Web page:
For 2021, the maximum amount of pre-tax dollars employees may contribute to their employers’ 401(k) plans is $19,500. While this may seem like a lot of money based on your modest first-year salary, you should, at the very least, make enough of a 401(k) contribution each year to qualify for an employer’s match, if one exists. Under those circumstances, for every dollar you contribute to a 401(k), your employer will contribute a matching amount up to a set limit.
For example, consider a worker earning $40,000 and receiving a 100 percent match on up to 6 percent of his or her salary. If the worker contributes 6 percent of his or her annual salary ($2,400) to a 401(k) plan, the employer will contribute a match in the same amount ($2,400). Not only will the worker gain an addition $2,400 tax-free on top of his or her current salary, he or she will ultimately yield 12 percent savings for the future.
Lesson 4: Failing to Prepare a Budget May Prepare You to Fail
Whether you spent your college years relying on financial assistance from the bank of mom and dad, or you graduated with significant student loans, do not allow the excitement of receiving your first paycheck to overshadow the importance of planning a budget to manage your finances.
Calculate how much money you will earn each month, net of taxes, and work backward to determine how much you can afford for basic necessities, such as rent, utilities, transportation, gas, groceries and insurance. Be sure to consider repayments of student loans, contributions to 401(k) plans and amounts required to help you build an emergency fund to pay for all of life’s unexpected expenses, such as a much-needed car repair. A portion of whatever amount is left over can be allocated to “fun,” including dining out and entertainment, whether it be tickets to a sporting event, concert or other leisurely activity.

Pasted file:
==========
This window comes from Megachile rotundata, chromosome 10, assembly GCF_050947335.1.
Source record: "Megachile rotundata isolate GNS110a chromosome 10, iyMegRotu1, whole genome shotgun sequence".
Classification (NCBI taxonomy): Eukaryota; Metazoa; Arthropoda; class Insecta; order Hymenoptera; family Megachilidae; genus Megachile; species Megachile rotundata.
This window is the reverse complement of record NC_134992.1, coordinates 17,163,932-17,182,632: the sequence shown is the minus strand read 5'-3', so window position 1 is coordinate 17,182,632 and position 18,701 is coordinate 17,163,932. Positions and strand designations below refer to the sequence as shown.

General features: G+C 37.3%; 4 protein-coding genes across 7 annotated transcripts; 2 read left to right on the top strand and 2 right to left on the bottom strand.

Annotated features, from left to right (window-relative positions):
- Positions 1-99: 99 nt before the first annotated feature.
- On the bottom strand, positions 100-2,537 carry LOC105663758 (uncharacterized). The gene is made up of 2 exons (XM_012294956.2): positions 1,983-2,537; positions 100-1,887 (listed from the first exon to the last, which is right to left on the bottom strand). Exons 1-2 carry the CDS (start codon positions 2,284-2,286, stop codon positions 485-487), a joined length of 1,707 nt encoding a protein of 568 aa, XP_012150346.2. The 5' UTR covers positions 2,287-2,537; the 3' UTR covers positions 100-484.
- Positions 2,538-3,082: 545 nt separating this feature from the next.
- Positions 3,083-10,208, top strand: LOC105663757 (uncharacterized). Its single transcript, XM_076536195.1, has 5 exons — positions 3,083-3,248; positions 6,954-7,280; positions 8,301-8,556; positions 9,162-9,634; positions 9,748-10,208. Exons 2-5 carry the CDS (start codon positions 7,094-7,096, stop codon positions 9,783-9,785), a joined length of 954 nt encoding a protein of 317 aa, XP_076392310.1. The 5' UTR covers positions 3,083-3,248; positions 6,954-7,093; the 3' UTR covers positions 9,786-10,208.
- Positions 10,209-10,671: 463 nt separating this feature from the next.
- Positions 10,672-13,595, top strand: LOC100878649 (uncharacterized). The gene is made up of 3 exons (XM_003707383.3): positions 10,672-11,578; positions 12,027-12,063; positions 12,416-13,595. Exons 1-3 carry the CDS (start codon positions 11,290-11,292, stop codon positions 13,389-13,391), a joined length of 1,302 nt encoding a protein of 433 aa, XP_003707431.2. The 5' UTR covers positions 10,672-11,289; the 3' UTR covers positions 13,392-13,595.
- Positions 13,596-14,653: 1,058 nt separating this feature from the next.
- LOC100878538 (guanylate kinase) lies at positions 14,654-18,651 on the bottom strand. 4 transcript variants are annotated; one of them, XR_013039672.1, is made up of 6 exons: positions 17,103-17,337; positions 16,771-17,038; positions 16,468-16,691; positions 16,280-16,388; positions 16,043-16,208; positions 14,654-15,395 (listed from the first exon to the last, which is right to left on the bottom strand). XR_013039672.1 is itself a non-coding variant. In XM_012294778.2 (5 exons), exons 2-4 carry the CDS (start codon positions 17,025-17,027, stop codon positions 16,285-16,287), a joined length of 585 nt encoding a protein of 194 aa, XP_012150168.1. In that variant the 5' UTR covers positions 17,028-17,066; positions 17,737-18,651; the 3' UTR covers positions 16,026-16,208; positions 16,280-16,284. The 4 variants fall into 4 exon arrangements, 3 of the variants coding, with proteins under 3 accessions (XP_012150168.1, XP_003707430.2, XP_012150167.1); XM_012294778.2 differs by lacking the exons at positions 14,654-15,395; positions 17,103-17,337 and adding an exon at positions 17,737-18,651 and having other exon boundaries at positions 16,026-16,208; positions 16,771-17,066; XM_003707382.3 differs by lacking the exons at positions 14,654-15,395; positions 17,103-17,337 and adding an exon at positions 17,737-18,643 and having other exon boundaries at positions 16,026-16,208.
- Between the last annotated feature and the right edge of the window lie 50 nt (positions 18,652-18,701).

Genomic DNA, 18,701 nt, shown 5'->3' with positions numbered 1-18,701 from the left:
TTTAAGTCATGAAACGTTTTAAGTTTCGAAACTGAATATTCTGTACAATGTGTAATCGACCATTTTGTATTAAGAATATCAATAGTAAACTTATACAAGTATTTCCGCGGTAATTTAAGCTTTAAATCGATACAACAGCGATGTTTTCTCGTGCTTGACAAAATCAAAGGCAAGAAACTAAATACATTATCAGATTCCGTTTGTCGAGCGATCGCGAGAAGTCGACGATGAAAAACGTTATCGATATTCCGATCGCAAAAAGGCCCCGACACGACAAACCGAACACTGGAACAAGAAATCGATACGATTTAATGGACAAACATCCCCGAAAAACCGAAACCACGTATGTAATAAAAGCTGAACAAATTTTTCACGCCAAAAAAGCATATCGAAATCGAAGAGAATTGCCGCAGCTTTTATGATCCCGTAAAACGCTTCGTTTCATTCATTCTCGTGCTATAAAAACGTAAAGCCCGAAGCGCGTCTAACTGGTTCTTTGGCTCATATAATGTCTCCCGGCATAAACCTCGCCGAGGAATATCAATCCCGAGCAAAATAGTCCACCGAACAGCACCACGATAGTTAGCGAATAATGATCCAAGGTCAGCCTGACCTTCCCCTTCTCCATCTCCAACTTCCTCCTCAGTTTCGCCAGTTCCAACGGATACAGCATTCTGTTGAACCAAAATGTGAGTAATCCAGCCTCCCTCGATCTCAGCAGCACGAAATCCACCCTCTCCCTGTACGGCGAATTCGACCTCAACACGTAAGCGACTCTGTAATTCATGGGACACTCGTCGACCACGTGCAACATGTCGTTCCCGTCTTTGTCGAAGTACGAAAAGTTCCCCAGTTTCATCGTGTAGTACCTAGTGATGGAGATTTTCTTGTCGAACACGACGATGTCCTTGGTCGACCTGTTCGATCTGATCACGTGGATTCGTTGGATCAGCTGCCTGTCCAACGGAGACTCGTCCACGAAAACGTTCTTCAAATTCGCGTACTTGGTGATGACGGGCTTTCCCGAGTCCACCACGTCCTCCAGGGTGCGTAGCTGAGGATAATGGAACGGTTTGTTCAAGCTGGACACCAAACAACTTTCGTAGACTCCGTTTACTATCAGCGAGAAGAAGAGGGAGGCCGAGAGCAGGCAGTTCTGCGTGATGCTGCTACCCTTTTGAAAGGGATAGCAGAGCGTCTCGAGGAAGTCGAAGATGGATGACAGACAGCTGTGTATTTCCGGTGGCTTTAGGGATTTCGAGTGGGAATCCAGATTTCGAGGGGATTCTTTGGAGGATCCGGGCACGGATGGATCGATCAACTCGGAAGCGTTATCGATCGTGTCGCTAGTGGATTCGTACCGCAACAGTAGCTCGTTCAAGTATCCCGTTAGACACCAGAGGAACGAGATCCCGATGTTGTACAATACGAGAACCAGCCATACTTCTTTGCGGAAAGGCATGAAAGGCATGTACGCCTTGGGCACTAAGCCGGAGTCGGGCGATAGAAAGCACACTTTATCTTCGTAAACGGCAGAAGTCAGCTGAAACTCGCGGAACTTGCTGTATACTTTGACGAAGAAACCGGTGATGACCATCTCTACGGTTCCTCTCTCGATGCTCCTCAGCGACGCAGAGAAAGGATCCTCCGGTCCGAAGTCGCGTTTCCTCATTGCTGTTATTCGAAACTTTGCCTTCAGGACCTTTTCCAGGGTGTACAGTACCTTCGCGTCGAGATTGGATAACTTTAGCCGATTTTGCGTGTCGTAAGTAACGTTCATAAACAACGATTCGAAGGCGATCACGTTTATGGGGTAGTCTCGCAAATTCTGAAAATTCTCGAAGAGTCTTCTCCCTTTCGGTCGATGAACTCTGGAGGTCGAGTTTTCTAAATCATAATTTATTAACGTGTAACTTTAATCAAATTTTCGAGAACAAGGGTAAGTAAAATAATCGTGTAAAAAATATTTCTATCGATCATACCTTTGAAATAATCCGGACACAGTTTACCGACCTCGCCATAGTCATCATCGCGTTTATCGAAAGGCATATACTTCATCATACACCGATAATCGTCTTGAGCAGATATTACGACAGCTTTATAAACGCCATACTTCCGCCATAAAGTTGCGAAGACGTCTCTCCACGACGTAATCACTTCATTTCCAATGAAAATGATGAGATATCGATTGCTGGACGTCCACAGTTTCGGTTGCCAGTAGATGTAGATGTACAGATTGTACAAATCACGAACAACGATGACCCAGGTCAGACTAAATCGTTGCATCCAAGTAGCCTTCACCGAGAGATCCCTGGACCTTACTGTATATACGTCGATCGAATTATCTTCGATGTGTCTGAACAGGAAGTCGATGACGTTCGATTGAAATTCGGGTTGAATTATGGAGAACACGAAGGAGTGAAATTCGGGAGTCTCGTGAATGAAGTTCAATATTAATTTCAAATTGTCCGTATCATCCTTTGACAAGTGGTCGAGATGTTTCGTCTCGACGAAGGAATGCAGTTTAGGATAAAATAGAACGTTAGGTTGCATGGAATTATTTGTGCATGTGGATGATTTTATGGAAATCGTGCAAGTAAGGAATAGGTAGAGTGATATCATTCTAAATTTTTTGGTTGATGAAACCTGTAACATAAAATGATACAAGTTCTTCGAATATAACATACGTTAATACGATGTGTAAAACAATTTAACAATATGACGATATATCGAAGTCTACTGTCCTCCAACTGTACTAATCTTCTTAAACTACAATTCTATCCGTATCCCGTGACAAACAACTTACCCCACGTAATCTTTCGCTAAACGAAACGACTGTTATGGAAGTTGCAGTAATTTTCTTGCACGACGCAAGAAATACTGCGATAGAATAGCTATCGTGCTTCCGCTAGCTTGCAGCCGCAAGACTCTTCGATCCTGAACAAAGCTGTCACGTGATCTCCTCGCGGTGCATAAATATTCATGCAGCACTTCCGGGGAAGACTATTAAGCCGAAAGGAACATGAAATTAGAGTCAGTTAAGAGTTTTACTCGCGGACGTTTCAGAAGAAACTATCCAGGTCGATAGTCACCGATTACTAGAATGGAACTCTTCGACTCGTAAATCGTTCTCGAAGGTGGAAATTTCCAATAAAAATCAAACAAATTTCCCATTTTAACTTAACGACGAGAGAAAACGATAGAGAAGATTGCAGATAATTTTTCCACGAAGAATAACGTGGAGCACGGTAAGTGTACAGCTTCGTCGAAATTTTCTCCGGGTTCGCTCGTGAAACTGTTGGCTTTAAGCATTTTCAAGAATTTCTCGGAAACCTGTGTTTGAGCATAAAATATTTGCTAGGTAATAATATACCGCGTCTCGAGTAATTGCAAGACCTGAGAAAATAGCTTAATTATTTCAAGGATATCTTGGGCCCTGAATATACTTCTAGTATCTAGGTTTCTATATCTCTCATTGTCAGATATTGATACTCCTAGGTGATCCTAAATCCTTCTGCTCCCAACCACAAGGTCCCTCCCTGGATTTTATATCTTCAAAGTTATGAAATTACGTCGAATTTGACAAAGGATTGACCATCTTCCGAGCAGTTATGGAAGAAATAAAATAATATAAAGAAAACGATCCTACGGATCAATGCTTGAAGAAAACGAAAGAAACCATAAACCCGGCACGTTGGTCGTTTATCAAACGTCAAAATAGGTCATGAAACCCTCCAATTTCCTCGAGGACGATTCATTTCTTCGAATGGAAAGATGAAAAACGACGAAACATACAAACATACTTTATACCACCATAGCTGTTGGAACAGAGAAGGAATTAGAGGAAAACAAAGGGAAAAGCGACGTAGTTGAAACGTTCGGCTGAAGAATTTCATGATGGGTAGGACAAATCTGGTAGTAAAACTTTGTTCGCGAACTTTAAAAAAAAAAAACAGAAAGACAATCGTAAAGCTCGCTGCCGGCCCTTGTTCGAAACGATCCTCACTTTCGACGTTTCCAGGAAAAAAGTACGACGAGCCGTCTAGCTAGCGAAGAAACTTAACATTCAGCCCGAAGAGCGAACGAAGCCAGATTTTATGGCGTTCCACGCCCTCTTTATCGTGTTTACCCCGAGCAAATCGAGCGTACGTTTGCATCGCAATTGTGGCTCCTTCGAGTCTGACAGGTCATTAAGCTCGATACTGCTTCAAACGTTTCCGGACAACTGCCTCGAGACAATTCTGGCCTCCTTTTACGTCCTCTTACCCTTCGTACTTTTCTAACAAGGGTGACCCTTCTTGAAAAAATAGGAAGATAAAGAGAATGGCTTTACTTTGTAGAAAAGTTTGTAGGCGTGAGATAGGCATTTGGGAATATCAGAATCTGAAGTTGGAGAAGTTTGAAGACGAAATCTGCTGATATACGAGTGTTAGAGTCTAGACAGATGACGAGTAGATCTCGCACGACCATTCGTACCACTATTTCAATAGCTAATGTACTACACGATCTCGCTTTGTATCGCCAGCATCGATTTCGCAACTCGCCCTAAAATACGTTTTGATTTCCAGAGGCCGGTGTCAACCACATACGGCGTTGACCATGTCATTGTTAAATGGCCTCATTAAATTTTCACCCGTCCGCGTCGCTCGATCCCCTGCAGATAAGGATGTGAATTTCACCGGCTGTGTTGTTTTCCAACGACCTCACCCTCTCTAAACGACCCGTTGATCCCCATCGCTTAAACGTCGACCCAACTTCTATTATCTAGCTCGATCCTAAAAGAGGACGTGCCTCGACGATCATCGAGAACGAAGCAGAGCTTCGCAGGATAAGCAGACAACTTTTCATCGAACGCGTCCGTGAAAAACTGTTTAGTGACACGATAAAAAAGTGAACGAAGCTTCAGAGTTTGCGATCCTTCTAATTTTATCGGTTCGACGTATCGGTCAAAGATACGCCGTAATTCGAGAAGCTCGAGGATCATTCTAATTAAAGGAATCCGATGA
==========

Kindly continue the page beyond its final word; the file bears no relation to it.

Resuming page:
Lesson 5: Build Credit and Use it Wisely
Most recent college grads lack a solid credit history, making it challenging for them to secure a credit card or loan in the near future. With a job and verifiable income, you may qualify for a credit card with low spending limits. Alternatively, you may ask a parent to add your name as an authorized user on his or her account.
The important thing to remember is that a credit card is not free money; rather, high interest rates will apply to unpaid balances, and the amount you owe can increase fairly quickly making it more difficult to pay off outstanding debt. Instead, use your credit card to pay for your budgeted necessities and be prepared to pay the balance in full and on time each month. Over time, your credit score will increase, and you will be in a better financial position in the future.
Entering the workforce is an exciting time filled with countless opportunities to build and preserve wealth for the future. However, recent graduates should proceed cautiously with full knowledge of the potential pitfalls that can occur with financial independence.
About the Author: Joanie B. Stein, CPA, is an associate director of Tax Services with Berkowitz Pollack Brant Advisors + CPAs, where she works with individuals and closely held businesses to implement sound strategies that are intended to preserve wealth and improve tax-efficiency. She can be reached at the CPA firm’s Miami office at (305) 379-7000 or at email@example.com.